Raven thoughts

I don’t remember when the way I think about ravens changed. What I remember is a hike I took in Chaco Canyon, over sun-bleached stones, past fossilized shrimp and ancient puebloan ruins, until we found ourself hiking along the edge of a horseshoe-shaped mesa, tracing the edge of a huge open-air amphitheater.

A raven flew past through the deep blue sky to land right in the middle of the horseshoe.

He krawked. Waited. His voice echoed back at him. Krawked again. Waited again. Another echo. He knew what he was doing, and what he was doing was playing, with what seemed to be full awareness of the fact. Casting his voice out and waiting for it to come back, in this place where he knew from experience how to find the best perch to make echoes travel.

A day or two earlier, after a couple days filled with tocking and krawking ravens at the Gila Cliff Dwellings, lnhammer and I had begun tossing ideas around in the car, as writer couples do, and the idea of a Raven’s Butte National Monument, where shapeshifting ravens live, got tossed around for the first time.

I’d already read about ravens before then, partly because I knew there’d be a raven in Thief Eyes, partly out of general interest. After that New Mexico camping trip, I kept learning, watching videos of canny ravens stealing prey from eagles and humans, of playful ravens rolling downhill through the snow. I watched my own surroundings more carefully, too, and it became clear my city and my neighborhood held more ravens than I’d realized, ravens sharing opinions with a throaty krawk (though that isn’t their only sound) that sometimes made me think maybe they’d been drinking whisky and hanging out in smokey bars.

After a while, that krawk began to sound like laughter, not just at us silly humans, but at all the silly world, as seen by a species of bird smart enough to have a true sense of humor. When I see a raven, I get the feeling that they see me too, that almost, if we both wanted it badly enough, we could communicate, because we both have not only the intelligence for it, but also the curiosity.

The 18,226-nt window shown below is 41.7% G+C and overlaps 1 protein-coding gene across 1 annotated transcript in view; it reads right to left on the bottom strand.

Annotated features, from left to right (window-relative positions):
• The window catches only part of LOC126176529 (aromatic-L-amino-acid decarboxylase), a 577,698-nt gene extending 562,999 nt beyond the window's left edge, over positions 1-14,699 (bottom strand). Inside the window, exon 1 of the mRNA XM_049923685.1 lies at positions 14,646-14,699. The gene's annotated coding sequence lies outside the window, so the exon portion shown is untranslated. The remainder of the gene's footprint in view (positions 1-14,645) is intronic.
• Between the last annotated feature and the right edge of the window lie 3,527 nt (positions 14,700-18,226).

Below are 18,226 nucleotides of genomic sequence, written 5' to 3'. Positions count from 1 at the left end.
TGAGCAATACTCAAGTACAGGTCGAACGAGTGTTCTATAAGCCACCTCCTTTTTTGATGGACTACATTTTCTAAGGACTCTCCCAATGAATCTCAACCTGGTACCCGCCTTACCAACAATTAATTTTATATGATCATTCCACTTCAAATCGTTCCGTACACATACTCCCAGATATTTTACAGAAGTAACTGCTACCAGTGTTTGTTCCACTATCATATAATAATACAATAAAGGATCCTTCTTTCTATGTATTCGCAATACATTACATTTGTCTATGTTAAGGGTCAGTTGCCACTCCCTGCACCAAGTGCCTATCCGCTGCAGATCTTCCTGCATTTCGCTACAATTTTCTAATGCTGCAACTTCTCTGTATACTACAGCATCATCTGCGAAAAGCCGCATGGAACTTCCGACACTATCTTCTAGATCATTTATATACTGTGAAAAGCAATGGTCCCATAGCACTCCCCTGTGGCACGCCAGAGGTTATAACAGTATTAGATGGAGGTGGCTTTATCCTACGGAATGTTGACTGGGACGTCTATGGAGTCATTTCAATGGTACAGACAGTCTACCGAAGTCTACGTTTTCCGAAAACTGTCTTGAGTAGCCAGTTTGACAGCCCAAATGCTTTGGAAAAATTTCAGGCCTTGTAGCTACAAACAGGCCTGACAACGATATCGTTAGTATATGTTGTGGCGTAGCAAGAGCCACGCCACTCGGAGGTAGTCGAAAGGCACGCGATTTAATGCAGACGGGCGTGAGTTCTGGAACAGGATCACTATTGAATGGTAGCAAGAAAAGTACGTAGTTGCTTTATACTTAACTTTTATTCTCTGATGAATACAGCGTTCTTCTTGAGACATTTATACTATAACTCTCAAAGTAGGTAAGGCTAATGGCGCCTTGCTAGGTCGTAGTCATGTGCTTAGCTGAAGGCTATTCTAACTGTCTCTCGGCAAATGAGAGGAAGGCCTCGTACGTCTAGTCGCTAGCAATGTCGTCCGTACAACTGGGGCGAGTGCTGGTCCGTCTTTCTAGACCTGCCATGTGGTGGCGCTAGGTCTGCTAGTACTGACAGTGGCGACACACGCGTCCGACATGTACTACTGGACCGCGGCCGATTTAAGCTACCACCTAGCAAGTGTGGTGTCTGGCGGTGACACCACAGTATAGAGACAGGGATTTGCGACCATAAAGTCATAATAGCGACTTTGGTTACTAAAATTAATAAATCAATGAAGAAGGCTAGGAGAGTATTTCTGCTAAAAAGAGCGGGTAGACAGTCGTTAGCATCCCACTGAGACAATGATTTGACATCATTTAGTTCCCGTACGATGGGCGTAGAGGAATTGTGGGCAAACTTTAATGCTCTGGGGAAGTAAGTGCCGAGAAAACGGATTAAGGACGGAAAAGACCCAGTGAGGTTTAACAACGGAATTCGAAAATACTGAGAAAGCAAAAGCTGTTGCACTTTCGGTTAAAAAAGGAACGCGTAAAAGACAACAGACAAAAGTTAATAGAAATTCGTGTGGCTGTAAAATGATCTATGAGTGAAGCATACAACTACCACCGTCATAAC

I forgot that in many mythologies and many popular cultures, ravens seem rather dark and mysterious: dark-winged harbingers of death, seeking to peck out the eyes of the dead. (Though they will indeed peck out the eyes of the dead. They don’t have a raptor’s strength in their claws, and eyes are soft and easy to get to.) Yet in much of Native American mythology ravens are … still dangerous, but dangerous tricksters, tricking and being tricked in turn. (Though Raven is not the trickster of the Southwest, interestingly enough for a place so raven-filled. It’s Coyote who more often walks this land.) And in the natural world, ravens really do often seem to me to be smart feathered goofballs, and I mean that in the most affectionate way.

So when I wrote my shapeshifting ravens, I left the mystery out, because they weren’t mysterious to me anymore. Or rather they very much were–there’s still more I don’t know about ravens than that I do, I’m pretty sure–but they were also familiar, companions on daily walks and runs, known shapes in the desert sky.

One thing I think I’ll be doing, as I begin my editorial rewrite, is to work to bring the mystery back–while keeping the humor and the trickiness, too.

Janni Lee Simner

About Janni Lee Simner

Author of the post-apocalyptic Bones of Faerie trilogy (Bones of Faerie, Faerie Winter, and Faerie After), as well as of the Icelandic saga-based fantasy Thief Eyes and of Tiernay West, Professional Adventurer. Find out more about me here.
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